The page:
On Their Own Two Wheels

Welcome, all, again.  After stopping by Japari Park for last week’s column, I’ve decided to keep the themes of friendship and exploration by reviewing Minami Kamakura High School Girls Cycling Club.  This is a pleasantly slow-paced show about a girl who has moved to a new town, Kamakura, just as she is entering high school.  Now, this might have easily led to a show full of angst and the challenges of feeling displaced, but we lucky viewers are mostly spared from such things.  Instead, we get a relaxed immersion into bicycling as a hobby and the exploration of Kamakura as a locale.  Fun stuff all around(!), especially for us history buffs who will see beyond the current resort town shown and recognize Kamakura’s importance as Japan’s former capital (predating Kyoto’s rise to prominence).  I personally hope to see many local landmarks and customs visited through this anime, akin to the fine job Flying Witch did in introducing Aomori.

But back to the anime at hand!  Hiromi Maiharu is a first-year high school student fresh from the city of Nagasaki, which easily has more than twice Kamakura’s population.  And while both are seaside towns and major tourist centers, Kamakura offers a slower, quieter lifestyle.  These seem to be welcome changes to our protagonist, who is herself a quiet person.  In fact, Hiromi’s so taken by the relaxed atmosphere that she decides to bicycle to the school’s entrance ceremony, despite not having ridden in years.  Trouble is, apparently you can forget how to ride a bike.  At least, Hiromi can.  Luckily for her, she encounters fellow first-year Tomoe Akitsuki, a girl whose role as onee-chan has tempered her into a helpful, sympathetic sort.  Why else would she spend the morning pushing a complete stranger around on a bicycle?  But they eventually reach the school, having given directions to another cyclist along the way, this one competent but lost.  All three arrive late to their entrance ceremony.

All three? you say.  Indeed, for it turns out that the lost cyclist was a teacher newly hired by the school–and Hiromi’s and Tomoe’s homeroom teacher, Shiki Mori.  When she learns that Tomoe plans to give Hiromi a quick bicycle tour of Kamakura, sensei kind of wrangles herself an invitation, with the result that viewers are treated to some of the city’s more prominent tourist draws (including the Kotoku-in Temple’s bronze Great Buddha).  We also get to watch Hiromi struggle with a new type of bicycle, going from her “mommy” bike (a regular bicycle) to a cross bike.  Her resultant feelings of accomplishment lead to overconfidence and bad decision-making, and Hiromi is suddenly lost and alone.  It is at this point that we learn that sensei has a younger sister already living in Kamakura, a bakery owner and incarnate goddess to the local male cyclists, three of whom she tasks with finding Hiromi.  With the bakery angle offering too many double entendres from which to choose, let’s just say that Nagisa Mori’s minions do their job and return the embarrassed Hiromi to her small group.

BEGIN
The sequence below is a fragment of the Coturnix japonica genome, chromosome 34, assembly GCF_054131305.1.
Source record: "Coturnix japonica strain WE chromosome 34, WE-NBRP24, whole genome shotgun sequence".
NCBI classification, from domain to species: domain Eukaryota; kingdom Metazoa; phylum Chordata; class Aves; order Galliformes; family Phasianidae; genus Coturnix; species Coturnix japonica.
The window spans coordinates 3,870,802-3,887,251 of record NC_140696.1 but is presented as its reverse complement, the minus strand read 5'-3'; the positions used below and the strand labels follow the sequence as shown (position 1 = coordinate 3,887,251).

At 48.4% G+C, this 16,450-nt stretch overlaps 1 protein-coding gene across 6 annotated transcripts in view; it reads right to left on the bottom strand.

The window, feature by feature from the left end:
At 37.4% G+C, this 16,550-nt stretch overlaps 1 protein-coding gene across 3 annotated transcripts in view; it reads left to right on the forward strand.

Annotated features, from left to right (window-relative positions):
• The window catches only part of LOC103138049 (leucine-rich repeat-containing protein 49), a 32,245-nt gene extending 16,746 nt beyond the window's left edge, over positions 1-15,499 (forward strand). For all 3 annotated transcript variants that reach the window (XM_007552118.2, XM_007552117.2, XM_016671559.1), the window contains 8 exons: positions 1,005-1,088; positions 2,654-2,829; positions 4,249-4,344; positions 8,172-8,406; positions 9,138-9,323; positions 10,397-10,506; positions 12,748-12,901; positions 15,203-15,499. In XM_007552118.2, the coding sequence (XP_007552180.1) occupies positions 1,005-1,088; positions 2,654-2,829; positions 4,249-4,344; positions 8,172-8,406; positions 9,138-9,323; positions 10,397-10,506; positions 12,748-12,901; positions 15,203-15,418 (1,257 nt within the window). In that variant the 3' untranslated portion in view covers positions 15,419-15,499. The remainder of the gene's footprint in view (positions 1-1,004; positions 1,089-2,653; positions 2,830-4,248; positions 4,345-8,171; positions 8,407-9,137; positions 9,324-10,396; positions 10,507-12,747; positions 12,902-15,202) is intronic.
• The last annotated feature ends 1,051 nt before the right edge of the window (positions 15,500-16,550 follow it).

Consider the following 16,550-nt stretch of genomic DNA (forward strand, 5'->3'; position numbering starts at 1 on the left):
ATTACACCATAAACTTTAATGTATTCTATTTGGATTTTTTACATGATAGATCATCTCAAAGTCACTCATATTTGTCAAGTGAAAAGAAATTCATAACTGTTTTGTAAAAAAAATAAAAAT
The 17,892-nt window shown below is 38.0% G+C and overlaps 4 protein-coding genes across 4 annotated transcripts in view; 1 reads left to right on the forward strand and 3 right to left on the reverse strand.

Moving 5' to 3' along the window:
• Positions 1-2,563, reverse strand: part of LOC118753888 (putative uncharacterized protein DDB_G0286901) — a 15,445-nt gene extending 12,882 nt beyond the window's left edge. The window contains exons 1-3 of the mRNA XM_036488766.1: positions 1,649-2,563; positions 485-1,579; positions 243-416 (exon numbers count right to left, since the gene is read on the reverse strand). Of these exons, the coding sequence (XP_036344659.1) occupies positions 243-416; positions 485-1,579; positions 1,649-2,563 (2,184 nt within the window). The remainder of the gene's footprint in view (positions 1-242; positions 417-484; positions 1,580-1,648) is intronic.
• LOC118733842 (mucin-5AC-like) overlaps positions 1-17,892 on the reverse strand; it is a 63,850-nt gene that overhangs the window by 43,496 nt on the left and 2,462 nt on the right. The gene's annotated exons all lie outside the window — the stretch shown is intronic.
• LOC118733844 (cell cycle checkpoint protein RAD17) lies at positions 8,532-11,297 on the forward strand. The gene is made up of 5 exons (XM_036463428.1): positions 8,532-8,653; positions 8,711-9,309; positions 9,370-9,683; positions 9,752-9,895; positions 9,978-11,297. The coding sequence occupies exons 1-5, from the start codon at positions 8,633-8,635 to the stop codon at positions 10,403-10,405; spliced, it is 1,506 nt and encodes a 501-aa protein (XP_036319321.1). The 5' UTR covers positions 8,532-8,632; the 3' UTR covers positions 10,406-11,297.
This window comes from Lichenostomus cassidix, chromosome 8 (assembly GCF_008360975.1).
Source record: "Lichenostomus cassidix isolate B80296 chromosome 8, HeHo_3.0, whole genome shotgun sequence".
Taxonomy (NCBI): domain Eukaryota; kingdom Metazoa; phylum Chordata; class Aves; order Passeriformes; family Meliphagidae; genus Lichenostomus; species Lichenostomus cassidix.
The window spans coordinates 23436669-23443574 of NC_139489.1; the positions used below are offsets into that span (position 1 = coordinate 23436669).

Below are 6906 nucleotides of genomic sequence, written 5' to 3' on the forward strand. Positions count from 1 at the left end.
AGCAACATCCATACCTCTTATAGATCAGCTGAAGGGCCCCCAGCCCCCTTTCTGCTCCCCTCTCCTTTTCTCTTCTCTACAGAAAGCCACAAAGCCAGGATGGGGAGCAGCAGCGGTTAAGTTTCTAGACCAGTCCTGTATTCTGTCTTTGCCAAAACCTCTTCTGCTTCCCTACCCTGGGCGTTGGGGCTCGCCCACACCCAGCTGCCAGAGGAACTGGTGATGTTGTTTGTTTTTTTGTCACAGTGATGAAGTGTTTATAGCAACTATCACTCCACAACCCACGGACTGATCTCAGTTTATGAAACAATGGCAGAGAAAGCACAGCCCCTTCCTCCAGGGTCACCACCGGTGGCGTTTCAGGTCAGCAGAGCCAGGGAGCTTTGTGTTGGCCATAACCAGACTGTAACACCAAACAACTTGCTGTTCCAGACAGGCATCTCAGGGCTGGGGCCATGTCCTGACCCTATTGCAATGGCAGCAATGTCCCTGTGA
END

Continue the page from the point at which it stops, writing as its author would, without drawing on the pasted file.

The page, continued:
But it’s a growing group as Hiromi and Tomoe find more students who are interested in cycling, and that student interest leads to the reconstitution of a defunct school club.  It helps, of course, that the current principal’s granddaughter is one of those interested students, and that the principal was herself a member of the old cycling club.  Shades of BAKUON!!, perhaps, but that’s not a bad thing.  As with BAKUON!!, students realize that one of the keen advantages to joining a school club is the way in which activities segue into adult interactions within defined social parameters–in other words, instant access to and acknowledgement by grown-ups!  School clubs are meant to be fun, educational, and helpful in developing students’ social maturity.  With cycling, you can also add the benefits of physical fitness and travel.  And we get to watch it all happen, as well as learn about bicycling as a hobby.  This is the perfect show for relaxing, a cute (if vaguely pointless) getaway from the worries and demands of everyday life.  So come visit Kamakura, and sit back and unwind.



Author: David

Southern gentleman of Irish heritage. Family man--proud husband, father, and grandfather. Wiccan with a dose of residual Catholicism. Background in food service, military (US Navy), and law enforcement.

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